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A conspiracy against the deaf.

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posted on Aug, 9 2010 @ 03:36 PM
One of the great things about the early years of the internet was the ease at which people could get information to others. This was a great boon to us that are deaf or hearing impaired. No longer were we forced to rely on newspapers for our main source of news, as now we could browse the web at leisure, and spend time digesting what was out there. Videos on the web were few and far between, with most websites being text and image based. This worked well for all but the blind.

With the advent of youtube, and the spread of high speed internet across the world, it is becoming more apparent that those of us who are deaf or hard of hearing are being shoved out of what was once an ideal world. On news websites, the trend is for news stories to contain a video link, with nothing but an extended blurb beneath it, where as just a couple of years ago there would have been a great deal of text, most times with still images.

This isn't just localized to news websites either. Blogs, websites that focus on one subject, even ATS has started to do this more often. Here recently, I can open a thread, only to find video after video after video concerning what may or may not be an important subject, often with little or no text to explain what it is I am seeing.

This is a shame, for while I am a skeptic, I find conspiracy theories, whether they be as far fetched as the earth being surrounded by glass, or as plausible as Roosevelt knowing about Pearl Harbor before it happened. I feel the best way to find the truth is to gather news from as many sources as you can, compare what each source is providing, filter out the drek, and move on from there. This is becoming harder to do as more and more people rely exclusively on video to make their point.

So I request of you, when you post a video, at the least post a few sentences in summery about what the video is about, or a link to a transcript, or something. Give those of us that are deaf a chance to participate too.

posted on Aug, 9 2010 @ 03:51 PM
Youtube actually has automatic subtitles for new videos. Im still amazed it works so well.

More info here: Techcrunch

[edit on 9-8-2010 by Copernicus]

posted on Aug, 9 2010 @ 04:11 PM
Thank you, I didn't know that.

I had searched for a way to get captions on youtube back when I first lost hearing, but all I could find were explanations on how to add them to videos I made myself.

Now if only other sites were to implement something like that, I'd be happier.


After turning captions on in youtube, which is relatively new option, it isn't complete. Out of the 20 videos I skimmed through, only 5 had the captions. While it is a step in the right direction, it's still a long way to go.

[edit on 8/9/2010 by tebyen]

posted on Aug, 11 2010 @ 03:08 PM
I am sorry to read that you have lost your hearing. All will be better.

posted on Aug, 11 2010 @ 03:27 PM

Originally posted by tebyen
So I request of you, when you post a video, at the least post a few sentences in summery about what the video is about, or a link to a transcript, or something. Give those of us that are deaf a chance to participate too.

You bring up a great point, and it's a good opportunity to post a little reminder directly from the Terms and Conditions-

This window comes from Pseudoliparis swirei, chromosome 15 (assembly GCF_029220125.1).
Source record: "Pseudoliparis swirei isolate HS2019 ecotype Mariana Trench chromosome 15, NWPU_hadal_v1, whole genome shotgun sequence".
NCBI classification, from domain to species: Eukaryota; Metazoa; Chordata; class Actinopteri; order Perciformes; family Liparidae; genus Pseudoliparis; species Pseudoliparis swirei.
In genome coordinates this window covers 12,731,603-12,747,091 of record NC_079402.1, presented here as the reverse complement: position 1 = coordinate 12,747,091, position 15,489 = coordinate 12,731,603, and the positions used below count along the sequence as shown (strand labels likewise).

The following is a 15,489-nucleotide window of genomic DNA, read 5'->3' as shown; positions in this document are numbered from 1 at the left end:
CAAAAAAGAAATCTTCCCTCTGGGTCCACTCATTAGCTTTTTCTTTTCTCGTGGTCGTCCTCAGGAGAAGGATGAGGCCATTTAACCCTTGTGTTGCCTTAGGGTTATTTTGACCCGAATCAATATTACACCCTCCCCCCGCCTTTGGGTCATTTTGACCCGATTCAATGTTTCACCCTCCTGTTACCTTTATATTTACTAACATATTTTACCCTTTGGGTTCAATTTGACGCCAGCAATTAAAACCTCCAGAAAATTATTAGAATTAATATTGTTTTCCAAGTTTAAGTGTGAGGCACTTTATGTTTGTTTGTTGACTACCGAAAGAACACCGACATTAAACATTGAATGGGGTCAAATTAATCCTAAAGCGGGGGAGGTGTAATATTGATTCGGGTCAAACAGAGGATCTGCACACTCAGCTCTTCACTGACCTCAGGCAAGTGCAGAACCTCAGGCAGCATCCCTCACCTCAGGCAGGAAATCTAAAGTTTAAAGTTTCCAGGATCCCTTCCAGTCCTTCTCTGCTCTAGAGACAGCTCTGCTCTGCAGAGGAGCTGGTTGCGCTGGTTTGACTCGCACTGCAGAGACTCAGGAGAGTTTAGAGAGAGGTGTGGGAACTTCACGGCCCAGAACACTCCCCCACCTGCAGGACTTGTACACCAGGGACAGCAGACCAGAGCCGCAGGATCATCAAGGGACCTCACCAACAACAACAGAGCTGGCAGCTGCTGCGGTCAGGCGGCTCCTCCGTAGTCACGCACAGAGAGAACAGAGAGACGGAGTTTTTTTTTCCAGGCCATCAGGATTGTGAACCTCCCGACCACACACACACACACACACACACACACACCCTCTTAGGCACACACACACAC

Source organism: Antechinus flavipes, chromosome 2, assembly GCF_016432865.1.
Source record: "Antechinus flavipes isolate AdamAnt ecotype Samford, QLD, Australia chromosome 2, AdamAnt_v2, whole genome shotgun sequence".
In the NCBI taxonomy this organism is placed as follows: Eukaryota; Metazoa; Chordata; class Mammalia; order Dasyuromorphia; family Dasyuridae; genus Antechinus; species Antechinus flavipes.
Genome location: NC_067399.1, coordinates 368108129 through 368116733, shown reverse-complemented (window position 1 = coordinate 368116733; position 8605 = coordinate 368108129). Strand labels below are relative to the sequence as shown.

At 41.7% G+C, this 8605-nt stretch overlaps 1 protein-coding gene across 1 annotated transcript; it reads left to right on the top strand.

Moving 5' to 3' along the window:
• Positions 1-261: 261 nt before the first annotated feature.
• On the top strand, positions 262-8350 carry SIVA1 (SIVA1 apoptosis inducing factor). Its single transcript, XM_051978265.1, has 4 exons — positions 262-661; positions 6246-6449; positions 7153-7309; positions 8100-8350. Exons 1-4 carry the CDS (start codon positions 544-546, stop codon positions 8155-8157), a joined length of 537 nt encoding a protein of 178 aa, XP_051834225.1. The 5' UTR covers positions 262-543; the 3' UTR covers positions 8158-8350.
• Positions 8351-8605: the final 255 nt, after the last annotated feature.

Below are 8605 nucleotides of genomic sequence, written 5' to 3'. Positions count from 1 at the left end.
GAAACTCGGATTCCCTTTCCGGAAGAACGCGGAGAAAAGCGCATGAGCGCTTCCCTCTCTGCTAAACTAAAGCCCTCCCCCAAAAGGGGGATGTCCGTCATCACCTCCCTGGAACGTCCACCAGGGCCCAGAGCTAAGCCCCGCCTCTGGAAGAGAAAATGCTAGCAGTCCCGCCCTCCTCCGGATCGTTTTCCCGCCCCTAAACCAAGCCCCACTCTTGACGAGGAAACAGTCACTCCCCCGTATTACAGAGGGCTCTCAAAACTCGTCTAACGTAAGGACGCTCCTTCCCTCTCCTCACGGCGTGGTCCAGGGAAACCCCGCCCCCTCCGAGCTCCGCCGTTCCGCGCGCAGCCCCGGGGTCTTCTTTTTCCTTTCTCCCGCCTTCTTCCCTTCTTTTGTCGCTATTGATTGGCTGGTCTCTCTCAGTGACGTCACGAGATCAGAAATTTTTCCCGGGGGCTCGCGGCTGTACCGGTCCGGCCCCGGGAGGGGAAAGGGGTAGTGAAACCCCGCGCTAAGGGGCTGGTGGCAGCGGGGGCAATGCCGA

1k.) Video links/embeds: You will not embed or post a link to a video without a reasonable description of its content and why it interests you, is germane to the topics discussed on ATS or the topic of an existing thread should you post it in a reply to an existing thread.

posted on Aug, 11 2010 @ 03:33 PM
reply to post by Copernicus

Except that they DON'T work so well. It's like trying to read pig latin.

I have to agree. ATS and other conspiracy sites should be more considerate of the deaf and hearing impaired. I can't tell you of how many times I've seen an interesting thread title only to find that it has a video with no subtitles within.

There should be technology out there already that can automatically display subtitles. I don't think Youtube has nailed it down just yet.

posted on Aug, 11 2010 @ 03:48 PM
One of my grandsons is 18 and lost his hearing at a few months old. I know what you are saying and agree with you.

Many school systems are not geared to teach the deaf or hearing impaired.
Most churches and other public meeting have no interpreter for the deaf.
It is shameful.

My grandson is very intelligent and his school grades are excellent as we have a very good program for the deaf and blind in our system. He will graduate high school this school year and will go on to college.

He had his first martial arts class last night and excelled and will do well I am sure.

There are many of us with disabilities. This world is not easy to maneuver when you are disabled.

My condolences to you concerning your hearing loss.
You will overcome and assimilate into our world in time.

Best wishes to you.

posted on Aug, 11 2010 @ 07:08 PM
Thank all of you for your well wishes. Fortunately for me, there's a 50/50 chance of regaining my hearing back in a few months as the damage to my ears heal. (I was to close to a propane tank explosion.)

It wasn't until this accident that I realized how difficult losing your hearing could be. I'm picking up on sign language, and I've taken to lip reading like a duck to water, but neither is a replacement for actual hearing.

I just hope my message can reach people, that it makes them stop and think about those with a disadvantage, whatever it may be, and lend a helping hand. Whether that be by giving a summery of a youtube video, or holding the door for someone in a wheel chair, or helping out a family that's down on its luck, or even just smiling at someone who might be having a bad day.

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